(PROVO, Utah) -- A Duke University women's volleyball player was allegedly harassed by a fan with a racial slur while playing in a game against Brigham Young University in Utah on Friday, according to BYU.
The fan, who was not a student, was sitting in the BYU student section, and was identified by Duke during the game, according to BYU. The fan has since been banned from all BYU athletic venues.
"To say we are extremely disheartened in the actions of a small number of fans in last night's volleyball game in the Smith Fieldhouse between BYU and Duke is not strong enough language," BYU said in a statement. "We will not tolerate behavior of this kind. Specifically, the use of a racial slur at any of our athletic events is absolutely unacceptable and BYU Athletics holds a zero-tolerance approach to this behavior. We wholeheartedly apologize to Duke University and especially its student-athletes competing last night for what they experienced."
Rachel Richardson, who is Black, is a sophomore at Duke and was the target of the alleged racial slurs. Richardson heard the slur "every time she served," according to former Texas county prosecutor Lesa Pamplin, who is running for county judge and said Richardson is her goddaughter in a tweet posted on Saturday.
"She was threatened by a white male that told her to watch her back going to the team bus. A police officer had to be put by their bench," Pamplin tweeted. "Not one freaking adult did anything to protect her."
In a statement posted on Twitter Sunday, Richardson said officials and BYU coaching staff were aware of what was happening during the game but she said they failed to stop the fan and end the behavior.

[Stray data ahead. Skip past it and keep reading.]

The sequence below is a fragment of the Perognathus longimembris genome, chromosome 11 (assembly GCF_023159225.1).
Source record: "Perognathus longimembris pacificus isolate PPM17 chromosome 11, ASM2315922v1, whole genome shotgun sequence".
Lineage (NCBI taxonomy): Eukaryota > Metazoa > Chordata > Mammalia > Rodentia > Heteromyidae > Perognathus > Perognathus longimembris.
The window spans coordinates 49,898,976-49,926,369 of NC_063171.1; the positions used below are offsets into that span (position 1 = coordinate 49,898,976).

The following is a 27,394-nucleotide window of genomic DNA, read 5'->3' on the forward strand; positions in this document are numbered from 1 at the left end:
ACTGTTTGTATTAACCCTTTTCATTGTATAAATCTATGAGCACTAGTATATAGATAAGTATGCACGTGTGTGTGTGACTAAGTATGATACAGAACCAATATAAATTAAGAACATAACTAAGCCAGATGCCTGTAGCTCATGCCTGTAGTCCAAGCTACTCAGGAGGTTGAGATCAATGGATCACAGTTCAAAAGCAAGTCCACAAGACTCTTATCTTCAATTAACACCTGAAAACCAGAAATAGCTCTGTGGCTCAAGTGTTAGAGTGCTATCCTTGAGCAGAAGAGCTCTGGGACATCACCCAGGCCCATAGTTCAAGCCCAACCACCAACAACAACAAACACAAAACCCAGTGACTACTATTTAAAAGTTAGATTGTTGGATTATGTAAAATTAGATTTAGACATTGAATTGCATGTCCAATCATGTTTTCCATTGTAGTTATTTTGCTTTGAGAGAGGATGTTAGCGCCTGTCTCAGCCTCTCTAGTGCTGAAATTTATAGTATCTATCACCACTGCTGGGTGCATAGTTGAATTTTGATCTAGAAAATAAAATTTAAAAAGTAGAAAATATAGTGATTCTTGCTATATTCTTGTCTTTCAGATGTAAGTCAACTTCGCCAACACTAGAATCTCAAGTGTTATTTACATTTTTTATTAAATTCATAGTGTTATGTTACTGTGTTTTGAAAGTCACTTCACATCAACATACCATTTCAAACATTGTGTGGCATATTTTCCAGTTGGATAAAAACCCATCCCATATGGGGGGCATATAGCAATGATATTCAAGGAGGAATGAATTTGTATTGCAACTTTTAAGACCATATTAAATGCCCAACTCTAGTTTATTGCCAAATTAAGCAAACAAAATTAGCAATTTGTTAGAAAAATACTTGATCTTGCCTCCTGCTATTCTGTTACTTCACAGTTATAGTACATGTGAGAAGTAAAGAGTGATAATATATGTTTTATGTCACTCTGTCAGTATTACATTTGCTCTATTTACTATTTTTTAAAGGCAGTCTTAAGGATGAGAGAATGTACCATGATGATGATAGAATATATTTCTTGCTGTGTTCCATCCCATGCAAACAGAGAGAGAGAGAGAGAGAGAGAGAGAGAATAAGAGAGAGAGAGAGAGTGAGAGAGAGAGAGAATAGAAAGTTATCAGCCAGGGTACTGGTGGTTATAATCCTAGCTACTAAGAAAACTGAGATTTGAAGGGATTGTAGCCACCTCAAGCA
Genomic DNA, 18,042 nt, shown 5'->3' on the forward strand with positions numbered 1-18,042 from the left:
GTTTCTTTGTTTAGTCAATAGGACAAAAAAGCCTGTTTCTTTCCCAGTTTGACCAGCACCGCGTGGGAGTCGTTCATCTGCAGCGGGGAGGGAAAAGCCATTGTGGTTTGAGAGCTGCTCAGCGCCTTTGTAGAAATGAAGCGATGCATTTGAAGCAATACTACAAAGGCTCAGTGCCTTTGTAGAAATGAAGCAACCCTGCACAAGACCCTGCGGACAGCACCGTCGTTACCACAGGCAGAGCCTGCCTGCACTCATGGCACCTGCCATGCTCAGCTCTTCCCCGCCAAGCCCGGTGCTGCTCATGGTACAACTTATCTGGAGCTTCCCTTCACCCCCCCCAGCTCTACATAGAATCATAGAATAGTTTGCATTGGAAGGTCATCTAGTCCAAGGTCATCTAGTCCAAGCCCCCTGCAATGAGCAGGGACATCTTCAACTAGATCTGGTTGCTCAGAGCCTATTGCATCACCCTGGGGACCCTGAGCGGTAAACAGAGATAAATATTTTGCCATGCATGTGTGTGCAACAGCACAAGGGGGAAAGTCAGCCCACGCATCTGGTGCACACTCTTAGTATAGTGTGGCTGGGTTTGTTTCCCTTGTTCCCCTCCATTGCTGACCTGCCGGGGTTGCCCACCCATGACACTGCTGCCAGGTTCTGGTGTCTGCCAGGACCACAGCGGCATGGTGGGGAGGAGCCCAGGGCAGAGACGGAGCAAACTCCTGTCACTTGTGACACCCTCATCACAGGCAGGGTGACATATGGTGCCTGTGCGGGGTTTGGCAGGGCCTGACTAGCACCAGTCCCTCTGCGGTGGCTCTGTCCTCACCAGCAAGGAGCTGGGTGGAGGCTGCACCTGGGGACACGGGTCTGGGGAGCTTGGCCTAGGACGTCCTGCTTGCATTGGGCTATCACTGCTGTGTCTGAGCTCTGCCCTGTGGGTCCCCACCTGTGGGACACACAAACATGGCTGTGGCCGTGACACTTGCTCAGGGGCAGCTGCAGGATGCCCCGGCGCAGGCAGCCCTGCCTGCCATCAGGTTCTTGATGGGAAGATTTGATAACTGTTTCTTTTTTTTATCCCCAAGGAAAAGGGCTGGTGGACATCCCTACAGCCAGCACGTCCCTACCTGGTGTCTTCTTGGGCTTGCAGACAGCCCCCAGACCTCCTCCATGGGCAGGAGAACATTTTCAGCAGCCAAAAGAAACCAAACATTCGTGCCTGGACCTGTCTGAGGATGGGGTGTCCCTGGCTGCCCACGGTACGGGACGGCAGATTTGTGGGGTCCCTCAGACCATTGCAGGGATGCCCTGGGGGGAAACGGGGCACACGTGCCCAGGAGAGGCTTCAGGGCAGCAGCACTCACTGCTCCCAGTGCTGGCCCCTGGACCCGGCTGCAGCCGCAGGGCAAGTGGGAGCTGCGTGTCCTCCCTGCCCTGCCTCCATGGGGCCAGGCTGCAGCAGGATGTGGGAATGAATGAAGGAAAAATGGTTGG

"This is not the first time this has happened in college athletics and sadly it likely will not be the last time," Richardson said.
But she said that after game, Tom Holmoe, athletic director for BYU, was “quick to act in a very respectful and genuine matter,” and said that he is taking steps to better educate his staff and student-athletes on ways to handle inappropriate behavior from fans in the future.
"This is an opportunity to dig deep into closed cultures which tolerate amoral racist acts, such as those exhibited Friday night, and change them for the better," Richardson said Sunday. "It is not enough to indicate that you are not racist, instead you must demonstrate that you are anti-racist."
Holmoe said he met with Richardson and her coach to discuss what had happened, and while addressing fans at a match Saturday night said, "As children of God, we are responsible. It's our mission to love one another and treat everybody with respect. And that didn't happen. We fell very short. We didn't live up to our best."
Duke University Vice President & Director of Athletics Nina King said Friday's alleged incident is unacceptable and all players should be able to compete in a safe environment.
"Duke student-athletes should always have the opportunity to compete in an inclusive, anti-racist environment which promotes equality and fair play," King said in a statement on Saturday.
Duke Athletics has been in contact with its student-athletes at the tournament, said King, and will "continue to support them in every way possible and look forward to connecting further upon their return from Provo."
BYU and Duke were competing in the doTERRA Classic on Friday and Saturday, which was a four-team round robin tournament in Provo that also included Rider and Washington State University.
Duke's match against Rider on Saturday was moved to a different location to "afford both teams the safest atmosphere for competition," King said. Attendance was limited to staff and family, BYU Volleyball said on Twitter.
"On behalf of my African American teammates and I, we do not want to receive pity or to be looked at as helpless," Richardson said. "We do not feel as though we are victims of some tragic event. We are proud to be young African American women; we are proud to be Duke student-athletes, and we are proud to stand up against racism."